I am surrounded by many supportive friends who listen to me babble on about this very special pursuit, and if you are one of them, thank you so very much. Inspiration also surrounds me in the form of colleagues who are writers, friends who are valued, family I love, and those ever-elusive easter eggs that I keep on finding.

One of my struggles is, in all honesty, very vain: deciding upon what I want to use as my author name. Instead of rushing a decision, I have decided to let all of the ideas simmer. The right one will eventually make it to the top of the list.

I will post updates here when I can, but please forgive me if I don’t post here as much as I used to. The universe and my spirit guide want this book complete, and so do I.

It’s true…when you least expect the answers, they will come.

The final lesson from this journey so far? Have faith. Thank you for following my journey. This mission has been in the making for 46 years, and each step forward fills me with exhilaration and excitement!

With gratitude and faith,

Jill

High Tide Low

img_2702“High Tide Low”

Wave after wave

The ocean sweeps the shoreline clean

Leaving nothing for scavengers like me…

Not a trinket or a shell

Or those ever elusive answers

I expect to come rolling in with the tide

But never do.

I’m left floundering

With questions again

As I sit and stare blankly ahead

At the breaking seacrests,

Pondering why I am

Reassured yet simultaneously confused.

There’s no footprints to follow

As my heart walks in one direction

And my brain in another,

Never converging on

The enigmatic path

To me.

– Written by Jill Ocone, 2/25/2017

16,801 Days

pilgrimAnother year down as I will celebrate the 17th anniversary of my 29th birthday tomorrow, As I look back, my 45th year was very good to me on many fronts.

There’s a song by Enya called “Pilgrim” that mysteriously presented itself this year with lyrics that guided me through each day.One of the lines goes as follows: “Pilgrim it’s a long way to find out who you are.” Indeed, my lifelong journey to find myself has been filled with more detours and doubts than straight routes and certainty. Thankfully, my days as a 45-year-old perhaps showed me who I am more than any other year I’ve lived. As my journey to find myself still has a long way to go, I can’t think of any better way to welcome my coming year than by remaining a pilgrim along the journey of life.

I am a writer, but the truth is, I always was but didn’t believe in myself. The words and stories inside me are finally seeing light as my voice is continually being refined and improved. There’s still a lot of work to make my voice exactly as I dream it to be as I look forward to continuing my journey as a writer.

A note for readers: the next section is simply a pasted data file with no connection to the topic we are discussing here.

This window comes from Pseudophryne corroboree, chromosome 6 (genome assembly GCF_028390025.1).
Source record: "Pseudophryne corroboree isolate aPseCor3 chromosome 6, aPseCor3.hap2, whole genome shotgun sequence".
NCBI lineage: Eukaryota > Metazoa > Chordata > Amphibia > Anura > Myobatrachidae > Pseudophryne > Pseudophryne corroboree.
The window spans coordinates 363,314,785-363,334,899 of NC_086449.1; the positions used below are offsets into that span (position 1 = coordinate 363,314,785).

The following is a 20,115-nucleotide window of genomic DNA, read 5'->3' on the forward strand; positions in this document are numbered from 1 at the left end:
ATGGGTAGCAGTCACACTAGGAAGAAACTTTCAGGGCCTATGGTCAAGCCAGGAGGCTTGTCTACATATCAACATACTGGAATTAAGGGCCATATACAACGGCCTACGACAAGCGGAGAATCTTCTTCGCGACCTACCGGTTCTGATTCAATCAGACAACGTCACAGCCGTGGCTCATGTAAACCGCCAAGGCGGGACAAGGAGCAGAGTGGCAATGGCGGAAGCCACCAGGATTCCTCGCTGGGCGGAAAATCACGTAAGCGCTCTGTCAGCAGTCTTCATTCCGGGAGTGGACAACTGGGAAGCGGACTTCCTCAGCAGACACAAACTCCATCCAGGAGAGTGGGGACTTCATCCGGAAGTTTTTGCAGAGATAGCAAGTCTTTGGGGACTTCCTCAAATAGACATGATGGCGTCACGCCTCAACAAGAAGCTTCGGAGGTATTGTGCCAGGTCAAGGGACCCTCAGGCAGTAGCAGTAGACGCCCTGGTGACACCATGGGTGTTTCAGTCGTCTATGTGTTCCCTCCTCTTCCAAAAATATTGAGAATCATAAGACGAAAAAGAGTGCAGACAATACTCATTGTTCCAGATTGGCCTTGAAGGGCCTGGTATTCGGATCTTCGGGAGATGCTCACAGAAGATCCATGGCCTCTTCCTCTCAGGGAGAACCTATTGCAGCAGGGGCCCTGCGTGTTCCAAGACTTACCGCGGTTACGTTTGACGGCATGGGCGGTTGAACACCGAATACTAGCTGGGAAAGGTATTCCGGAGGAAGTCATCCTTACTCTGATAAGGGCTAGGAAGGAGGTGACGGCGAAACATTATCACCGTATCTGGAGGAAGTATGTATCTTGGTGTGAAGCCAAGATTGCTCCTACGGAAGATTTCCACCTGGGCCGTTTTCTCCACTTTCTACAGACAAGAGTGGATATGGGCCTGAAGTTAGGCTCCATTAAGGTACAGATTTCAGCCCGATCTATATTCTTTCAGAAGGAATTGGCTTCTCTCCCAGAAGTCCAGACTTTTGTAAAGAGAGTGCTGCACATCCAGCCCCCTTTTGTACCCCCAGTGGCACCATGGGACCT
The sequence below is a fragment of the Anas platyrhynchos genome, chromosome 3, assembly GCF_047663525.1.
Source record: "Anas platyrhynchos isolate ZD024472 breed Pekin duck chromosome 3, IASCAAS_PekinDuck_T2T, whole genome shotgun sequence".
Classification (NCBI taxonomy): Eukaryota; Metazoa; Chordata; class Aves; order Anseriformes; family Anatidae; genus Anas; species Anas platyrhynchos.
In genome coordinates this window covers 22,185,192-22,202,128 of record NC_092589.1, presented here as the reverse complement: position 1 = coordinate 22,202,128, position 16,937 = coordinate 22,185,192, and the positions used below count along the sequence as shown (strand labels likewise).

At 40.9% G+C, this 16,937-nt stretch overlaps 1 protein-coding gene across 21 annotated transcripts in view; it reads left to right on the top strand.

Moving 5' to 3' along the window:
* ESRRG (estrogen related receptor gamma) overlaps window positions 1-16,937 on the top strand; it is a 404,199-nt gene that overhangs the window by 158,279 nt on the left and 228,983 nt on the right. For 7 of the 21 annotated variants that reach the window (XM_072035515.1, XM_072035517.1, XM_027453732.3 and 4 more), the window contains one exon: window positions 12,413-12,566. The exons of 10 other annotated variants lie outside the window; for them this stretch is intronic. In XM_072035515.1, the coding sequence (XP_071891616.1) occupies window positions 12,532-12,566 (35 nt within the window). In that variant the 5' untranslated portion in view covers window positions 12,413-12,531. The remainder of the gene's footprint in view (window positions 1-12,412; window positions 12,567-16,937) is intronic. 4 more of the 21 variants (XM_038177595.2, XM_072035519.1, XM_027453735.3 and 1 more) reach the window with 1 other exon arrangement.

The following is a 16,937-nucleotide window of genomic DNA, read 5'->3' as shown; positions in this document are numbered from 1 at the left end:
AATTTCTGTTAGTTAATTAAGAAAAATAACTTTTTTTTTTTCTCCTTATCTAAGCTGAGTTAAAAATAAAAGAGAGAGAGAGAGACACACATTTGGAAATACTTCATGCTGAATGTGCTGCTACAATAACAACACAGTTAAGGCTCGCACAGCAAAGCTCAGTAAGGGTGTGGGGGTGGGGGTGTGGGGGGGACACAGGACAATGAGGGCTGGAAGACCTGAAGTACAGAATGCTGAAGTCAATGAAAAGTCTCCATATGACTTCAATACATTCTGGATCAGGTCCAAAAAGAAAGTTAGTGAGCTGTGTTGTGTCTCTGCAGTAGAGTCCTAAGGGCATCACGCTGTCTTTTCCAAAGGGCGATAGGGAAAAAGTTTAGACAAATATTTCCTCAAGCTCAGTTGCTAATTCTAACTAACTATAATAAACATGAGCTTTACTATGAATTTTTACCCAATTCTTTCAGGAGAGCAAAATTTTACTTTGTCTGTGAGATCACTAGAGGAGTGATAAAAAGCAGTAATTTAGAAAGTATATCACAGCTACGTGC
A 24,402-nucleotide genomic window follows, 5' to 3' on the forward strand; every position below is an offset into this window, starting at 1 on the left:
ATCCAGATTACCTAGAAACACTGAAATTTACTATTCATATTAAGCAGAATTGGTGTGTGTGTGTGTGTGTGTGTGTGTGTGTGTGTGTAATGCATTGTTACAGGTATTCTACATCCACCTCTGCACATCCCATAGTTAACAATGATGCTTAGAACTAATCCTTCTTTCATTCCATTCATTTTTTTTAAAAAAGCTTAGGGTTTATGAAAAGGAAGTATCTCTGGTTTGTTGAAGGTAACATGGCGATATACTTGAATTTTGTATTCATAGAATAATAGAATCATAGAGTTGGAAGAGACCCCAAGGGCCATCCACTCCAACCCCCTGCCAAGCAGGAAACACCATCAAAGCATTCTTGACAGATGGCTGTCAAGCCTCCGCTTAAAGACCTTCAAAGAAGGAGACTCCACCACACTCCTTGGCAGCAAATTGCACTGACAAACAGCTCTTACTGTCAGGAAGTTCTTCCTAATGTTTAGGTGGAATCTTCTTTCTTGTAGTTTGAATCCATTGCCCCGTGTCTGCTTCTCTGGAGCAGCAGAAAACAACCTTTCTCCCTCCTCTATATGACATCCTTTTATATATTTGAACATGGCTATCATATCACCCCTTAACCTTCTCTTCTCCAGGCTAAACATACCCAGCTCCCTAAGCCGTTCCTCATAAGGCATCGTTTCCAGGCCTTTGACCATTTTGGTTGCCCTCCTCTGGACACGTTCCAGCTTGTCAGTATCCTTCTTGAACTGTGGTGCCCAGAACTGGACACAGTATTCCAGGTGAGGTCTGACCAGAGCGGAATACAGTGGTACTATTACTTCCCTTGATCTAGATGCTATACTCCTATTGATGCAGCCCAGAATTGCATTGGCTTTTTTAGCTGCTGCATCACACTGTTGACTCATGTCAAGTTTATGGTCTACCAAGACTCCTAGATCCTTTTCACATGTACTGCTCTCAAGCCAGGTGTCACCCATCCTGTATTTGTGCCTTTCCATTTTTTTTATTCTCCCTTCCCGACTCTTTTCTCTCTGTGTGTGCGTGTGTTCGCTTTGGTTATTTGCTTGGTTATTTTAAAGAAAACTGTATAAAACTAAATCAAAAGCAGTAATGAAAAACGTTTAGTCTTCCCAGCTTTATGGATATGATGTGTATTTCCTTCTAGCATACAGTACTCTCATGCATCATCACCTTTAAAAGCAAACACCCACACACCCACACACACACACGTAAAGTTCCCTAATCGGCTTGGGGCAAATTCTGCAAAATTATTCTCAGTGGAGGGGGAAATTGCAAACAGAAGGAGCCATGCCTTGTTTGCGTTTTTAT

Oh, Dublin…how I am in love with you! I followed my dreams and lived in Dublin for a week with a longtime friend, which was in itself life changing. I don’t want to continually talk about Dublin, but man…what an inexplicable connection I have to that simply wondrous city. The memory of my Dublin days are ever-present, and I can once again hear her siren song, luring me back to explore and to live and to write…

On the downside, many of my days as a 45-year-old were very difficult as I endured a severe lupus flare for over a year. I am extremely grateful that my last major lupus face rash was at the end of September, another sign that my new medication is working. If I’ve got anything to be positive about, I consider the daily pain and fatigue I experience a blessing because it makes me know I’m alive. As a result, I know the value of a good day and cherish each one now more than ever. I took the initiative of sharing my story on NewLifeOutlook: Lupus so that others with Lupus might be able to have hope.

There’s so much value in being an active participant in life, and with each day, I say YES to life more and more. I’m finally comfortable in my own skin, with my presence and living, my “I am here” statement more important than my skewed perception of how I think I look.

I wouldn’t be human if my 45th year didn’t bring with it the wistful longing for those who have passed on, such as my father, my father-in-law, my spirit guide, and other special people. But you know what? I’m at a point now where instead of mourning their loss, I celebrate their legacy and the fact that I was so lucky to have them as a part of my life, no matter how big or small their role might have been. When I consider that these special people can no longer see the sights I am able to see (at least from this dimension), I appreciate what I do see with my own two eyes more and more. Because I can, I now let the snow and cold hit my face instead of hurling expletives. I listen to the singing birds instead of yelling at them for waking me up. I touch the flower’s petals instead of walking on by. I let the waves break on my feet with a renewed appreciation, and I value the treasures left behind by the sea.